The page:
He makes a great point to end his piece, although it essentially pulls the floor out from under his ultimate premise. He says, “But the biggest obstacle to re-evaluating summer vacations is our love of the familiar. As humans, we are naturally averse to change…” It’s true; we are averse to change. But forcing kids into the SAME system for three more months, wouldn’t really be change, would it?
No, change would be more along the lines of scrapping the existing system for something better.
I have more to say about this, mostly to parents who want to send their failing kids to the same school they are failing in for 3 more months, but that’s really not my business anyway.
So what about you? Do you think year-round school is a good idea? Why? What am I missing? Any other ideas about fixes for our school system?
I enjoyed reading your blog today as I just read LZ Granderson’s article this morning. As a current high school teacher I would say that I do not agree with your stance on this article. It is true that the dollar figures are just estimates, however the losing education over the period of 3 months of summer is a substantial argument. I can speak from experience and my colleagues would tell you the same, students can’t remember what they learned last week let alone from 3 months ago. The premise of the article is eliminating summer, it’s not necessarily an argument for making the year longer, I mean 10 days would be nothing essentially. It’s more about restructuring the ancient system in place, and breaking up the school year into smaller blocks. I will say however that this is just one of many problems plaguing education. Budgetary concerns, lazy tenured teachers, and no parental involvement play a huge role in the current state of education. I don’t think the article was meant to fix everything but a fresh spin on one of the many problems that need to be fixed.
Thanks for stopping by, and thanks also for taking the time to share your thoughts. I think I see where you’re coming from, and I appreciate you expounding on what a year-long school system would look like.
I also have no doubt that there is plenty lost during that 3 month break.
But I have to ask, not just you but of the entire system: What exactly is being lost and how crucial is it, really? Do students forget how to read? How to add? How to recognize principle characters in a book? How to critically think?
Or do they forget discrete knowledge?
Personally, I’d be concerned if they were forgetting important learning, functioning and thinking skills, but if they are forgetting arcana and dates and names, that seems less an issue that we should care about. Honestly. Life is open book. If a test is asking who George Washington’s 2nd-in-command was, what exactly is that test testing? Ability to remember, right? Why is that being tested? That piece of knowledge is easily found within 1 minute of focused web searching.
So I still wonder if it’s really such a big deal that kids are forgetting things during summer. Maybe those things weren’t really that important anyway?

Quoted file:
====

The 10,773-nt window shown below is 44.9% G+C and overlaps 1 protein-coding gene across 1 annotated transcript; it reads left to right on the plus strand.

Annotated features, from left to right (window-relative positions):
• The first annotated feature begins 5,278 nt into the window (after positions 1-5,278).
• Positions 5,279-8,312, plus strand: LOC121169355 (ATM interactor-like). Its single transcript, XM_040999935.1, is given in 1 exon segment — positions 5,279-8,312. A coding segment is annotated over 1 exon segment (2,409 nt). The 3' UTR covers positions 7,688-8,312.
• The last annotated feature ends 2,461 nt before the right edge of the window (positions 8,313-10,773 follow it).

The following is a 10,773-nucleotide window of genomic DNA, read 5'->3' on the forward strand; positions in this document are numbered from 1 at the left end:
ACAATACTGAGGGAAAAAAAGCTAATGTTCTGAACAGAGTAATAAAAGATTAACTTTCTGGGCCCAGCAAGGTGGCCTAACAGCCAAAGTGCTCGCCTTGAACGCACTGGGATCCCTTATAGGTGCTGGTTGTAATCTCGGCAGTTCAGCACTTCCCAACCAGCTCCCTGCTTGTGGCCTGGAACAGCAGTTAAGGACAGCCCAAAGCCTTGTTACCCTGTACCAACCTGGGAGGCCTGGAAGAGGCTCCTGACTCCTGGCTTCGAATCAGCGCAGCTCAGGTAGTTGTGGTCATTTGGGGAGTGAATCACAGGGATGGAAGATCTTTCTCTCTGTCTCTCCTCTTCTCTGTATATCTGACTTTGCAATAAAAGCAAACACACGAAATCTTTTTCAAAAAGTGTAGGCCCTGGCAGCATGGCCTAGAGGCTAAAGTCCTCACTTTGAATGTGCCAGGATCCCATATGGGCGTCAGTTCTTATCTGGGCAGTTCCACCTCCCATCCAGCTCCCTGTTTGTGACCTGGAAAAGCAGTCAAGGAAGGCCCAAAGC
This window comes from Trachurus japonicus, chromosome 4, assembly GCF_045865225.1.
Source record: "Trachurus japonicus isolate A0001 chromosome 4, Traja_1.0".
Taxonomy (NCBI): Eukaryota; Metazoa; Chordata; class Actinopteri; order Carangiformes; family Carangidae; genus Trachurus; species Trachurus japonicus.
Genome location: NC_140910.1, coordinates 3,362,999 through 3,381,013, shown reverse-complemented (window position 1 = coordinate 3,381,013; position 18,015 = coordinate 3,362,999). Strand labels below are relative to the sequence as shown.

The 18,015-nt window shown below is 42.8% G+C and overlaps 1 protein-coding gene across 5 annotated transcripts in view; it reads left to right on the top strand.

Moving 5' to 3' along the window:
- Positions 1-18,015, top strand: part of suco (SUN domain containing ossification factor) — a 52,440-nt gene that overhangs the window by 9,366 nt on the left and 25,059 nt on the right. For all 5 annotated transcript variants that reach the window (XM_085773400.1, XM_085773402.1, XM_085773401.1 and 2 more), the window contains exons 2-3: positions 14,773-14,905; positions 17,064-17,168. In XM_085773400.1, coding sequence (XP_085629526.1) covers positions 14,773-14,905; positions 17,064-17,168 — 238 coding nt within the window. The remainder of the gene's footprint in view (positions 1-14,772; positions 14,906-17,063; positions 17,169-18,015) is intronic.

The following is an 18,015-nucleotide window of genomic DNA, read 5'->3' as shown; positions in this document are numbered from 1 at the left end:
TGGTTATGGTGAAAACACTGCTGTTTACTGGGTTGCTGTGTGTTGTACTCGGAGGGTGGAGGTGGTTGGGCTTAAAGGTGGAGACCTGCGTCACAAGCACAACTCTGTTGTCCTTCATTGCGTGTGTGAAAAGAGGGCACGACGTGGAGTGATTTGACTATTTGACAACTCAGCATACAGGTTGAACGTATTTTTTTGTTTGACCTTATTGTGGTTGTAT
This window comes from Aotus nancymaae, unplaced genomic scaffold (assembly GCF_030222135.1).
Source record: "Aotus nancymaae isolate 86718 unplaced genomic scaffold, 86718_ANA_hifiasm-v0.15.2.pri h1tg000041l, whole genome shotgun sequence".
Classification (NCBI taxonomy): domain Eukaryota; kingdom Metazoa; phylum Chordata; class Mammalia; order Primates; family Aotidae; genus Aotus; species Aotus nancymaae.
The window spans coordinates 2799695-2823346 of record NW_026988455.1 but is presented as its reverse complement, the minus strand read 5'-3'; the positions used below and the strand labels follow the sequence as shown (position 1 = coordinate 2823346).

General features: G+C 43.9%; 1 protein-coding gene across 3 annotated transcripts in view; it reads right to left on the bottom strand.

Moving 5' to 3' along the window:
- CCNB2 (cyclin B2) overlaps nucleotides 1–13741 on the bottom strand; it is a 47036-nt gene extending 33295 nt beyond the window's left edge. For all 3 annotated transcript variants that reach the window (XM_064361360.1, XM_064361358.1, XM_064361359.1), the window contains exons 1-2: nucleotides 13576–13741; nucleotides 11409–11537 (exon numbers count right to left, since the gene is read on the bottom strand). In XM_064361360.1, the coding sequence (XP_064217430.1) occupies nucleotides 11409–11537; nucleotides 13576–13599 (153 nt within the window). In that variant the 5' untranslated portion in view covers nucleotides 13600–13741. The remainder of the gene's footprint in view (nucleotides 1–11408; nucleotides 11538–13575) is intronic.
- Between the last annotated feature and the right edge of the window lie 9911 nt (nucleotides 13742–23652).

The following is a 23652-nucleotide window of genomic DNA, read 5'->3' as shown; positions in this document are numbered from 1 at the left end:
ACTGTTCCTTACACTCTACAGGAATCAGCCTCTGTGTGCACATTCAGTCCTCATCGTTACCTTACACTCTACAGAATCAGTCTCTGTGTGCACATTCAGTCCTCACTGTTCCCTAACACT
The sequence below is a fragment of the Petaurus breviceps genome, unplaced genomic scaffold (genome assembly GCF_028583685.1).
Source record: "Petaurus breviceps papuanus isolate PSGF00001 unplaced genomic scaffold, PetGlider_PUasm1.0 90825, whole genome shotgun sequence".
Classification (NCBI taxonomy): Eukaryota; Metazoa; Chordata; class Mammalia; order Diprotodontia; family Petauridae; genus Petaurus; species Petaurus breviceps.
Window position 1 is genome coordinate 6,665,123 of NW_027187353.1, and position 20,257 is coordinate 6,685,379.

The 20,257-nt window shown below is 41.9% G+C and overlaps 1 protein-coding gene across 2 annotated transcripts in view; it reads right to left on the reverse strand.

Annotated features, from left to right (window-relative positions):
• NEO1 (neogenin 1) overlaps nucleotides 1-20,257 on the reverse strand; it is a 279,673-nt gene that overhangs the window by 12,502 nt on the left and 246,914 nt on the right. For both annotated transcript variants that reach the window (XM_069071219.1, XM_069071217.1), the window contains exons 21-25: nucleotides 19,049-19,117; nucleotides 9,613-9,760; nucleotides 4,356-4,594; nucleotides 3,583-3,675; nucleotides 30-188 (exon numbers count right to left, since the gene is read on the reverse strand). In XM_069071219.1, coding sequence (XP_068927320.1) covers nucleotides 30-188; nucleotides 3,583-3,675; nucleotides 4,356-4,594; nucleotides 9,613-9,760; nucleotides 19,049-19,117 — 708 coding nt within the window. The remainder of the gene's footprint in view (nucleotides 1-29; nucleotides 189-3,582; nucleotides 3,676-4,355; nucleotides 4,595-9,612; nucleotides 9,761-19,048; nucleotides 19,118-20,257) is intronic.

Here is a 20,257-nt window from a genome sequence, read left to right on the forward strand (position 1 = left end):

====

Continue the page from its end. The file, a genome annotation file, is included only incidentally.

A couple of thoughts:
I think parents are to blame if kids’ reading and other skills lag behind in the summer. Get thee to a library, people! If kids’ brains turn to mush it’s because they aren’t using them.
Second, having been a student in the Finnish school system for three years, I can say that a) it’s excellent b) it’s awfully close to the same length as the US school year and c) after the regular school years (grade school and then secondary), students don’t just stop going to school–they pick either a trade school or “lukio,” which is much like high school and prepares students for the university experience.
Oh, and every single kid gets school lunches, dental check-ups, and even immunizations. It’s awesome. (But I’ll stop there, because then we’re touching on politics many people get rabid over.)
The facts are, though, that the Finns have extremely low poverty, almost 100% literacy, low crime, and high education.
Plus, we can thank them for Nokia, Angry Birds, and the best chocolate evah. 😀
Thanks for that excellent input. I have to agree with you completely on the parents’ responsibility. This seems increasingly out of fashion, but you can be sure that, by and large, excellent students aren’t only excellent because they have taken advantage of all the good things our school system has to offer.
Also, that’s very interesting about the Finnish system. I’m very interested to know if you think any of that system is importable to our systems here, or if we just have to start from the ground up and make vast systemic changes to our tax, education and budgeting approaches.
About rabidness: it bothers me that people are so concerned about being right, being perceived to be right, being perceived to have won, and shoring up constituencies that we don’t see detailed, robust and civil debate. But it bothers most until their stances are attacked and they can’t defend well, and out come the ad hominem attacks.
I haven’t had Finnish chocolate. I would like some now.
This kind of reasoning from within a failure of a government-run education system is exactly the reason we will be homeschooling our children. We don’t trust idiots with ideology like this to turn our kids into people with reason and common sense on their side. Not to brag, but our three-year-old son is already reading words that follow simple phonetics because we lovingly encourage him to learn the sounds. Teachers simply don’t love our kids like we do, so why should we ship them off to overcrowded places where thoughts of peers never stray too far from the opposite sex with teachers that would rather not be there?
We should simply stop supporting the status quo if we want change in education.
Thanks for stopping by, and thanks especially for taking the time to comment. Your motivation for homeschooling rings very true and I’ve heard it plenty from our homeschooling friends. We tend to treat public school like a buffet: we take what we want and don’t use what we don’t like. Hotness and I know we are where the buck stops on our kids’ education.
Currently, a local school that we actually really like is offering a Chinese immersion program. I have a BA in Linguistics and taught language for 10 years, and Hotness double-majored in Linguistics for quite a while. We felt qualified to screen the program and decided to let our kids get involved. It’s been good, but it’s not enough.
Your last sentence is crucial. Government programs have a vested interest in maintaining the status quo. We all have a vested interest in understanding exactly what the status quo consists of, finding the real problem with the system, and getting it changed. It bugs me that it is so rare that ANYONE in a prominent position actually goes after the real problems with our education system.
Oh how I protest.
Why are they even considering this?
Because they refuse to try to get to the true heart of the problem. This is a band aid.